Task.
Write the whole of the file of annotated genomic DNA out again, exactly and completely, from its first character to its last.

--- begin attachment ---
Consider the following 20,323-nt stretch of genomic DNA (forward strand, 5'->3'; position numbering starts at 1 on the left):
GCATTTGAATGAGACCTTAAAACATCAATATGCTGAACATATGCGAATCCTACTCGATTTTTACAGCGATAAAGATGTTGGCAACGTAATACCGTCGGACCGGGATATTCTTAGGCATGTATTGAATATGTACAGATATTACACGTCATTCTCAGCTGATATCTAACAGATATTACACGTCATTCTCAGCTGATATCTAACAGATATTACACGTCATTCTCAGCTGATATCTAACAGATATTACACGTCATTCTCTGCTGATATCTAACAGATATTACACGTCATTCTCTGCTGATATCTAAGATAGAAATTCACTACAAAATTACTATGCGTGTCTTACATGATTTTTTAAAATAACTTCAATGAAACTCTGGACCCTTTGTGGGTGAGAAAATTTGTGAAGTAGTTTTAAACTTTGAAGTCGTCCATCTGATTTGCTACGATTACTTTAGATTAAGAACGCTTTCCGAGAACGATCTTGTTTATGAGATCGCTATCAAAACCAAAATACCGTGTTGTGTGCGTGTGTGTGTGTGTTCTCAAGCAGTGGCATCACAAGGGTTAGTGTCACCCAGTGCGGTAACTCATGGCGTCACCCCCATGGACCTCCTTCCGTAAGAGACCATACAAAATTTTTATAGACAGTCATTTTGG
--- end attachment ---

Consider the following 20,323-nt stretch of genomic DNA (forward strand, 5'->3'; position numbering starts at 1 on the left):
GCATTTGAATGAGACCTTAAAACATCAATATGCTGAACATATGCGAATCCTACTCGATTTTTACAGCGATAAAGATGTTGGCAACGTAATACCGTCGGACCGGGATATTCTTAGGCATGTATTGAATATGTACAGATATTACACGTCATTCTCAGCTGATATCTAACAGATATTACACGTCATTCTCAGCTGATATCTAACAGATATTACACGTCATTCTCAGCTGATATCTAACAGATATTACACGTCATTCTCTGCTGATATCTAACAGATATTACACGTCATTCTCTGCTGATATCTAAGATAGAAATTCACTACAAAATTACTATGCGTGTCTTACATGATTTTTTAAAATAACTTCAATGAAACTCTGGACCCTTTGTGGGTGAGAAAATTTGTGAAGTAGTTTTAAACTTTGAAGTCGTCCATCTGATTTGCTACGATTACTTTAGATTAAGAACGCTTTCCGAGAACGATCTTGTTTATGAGATCGCTATCAAAACCAAAATACCGTGTTGTGTGCGTGTGTGTGTGTGTTCTCAAGCAGTGGCATCACAAGGGTTAGTGTCACCCAGTGCGGTAACTCATGGCGTCACCCCCATGGACCTCCTTCCGTAAGAGACCATACAAAATTTTTATAGACAGTCATTTTGG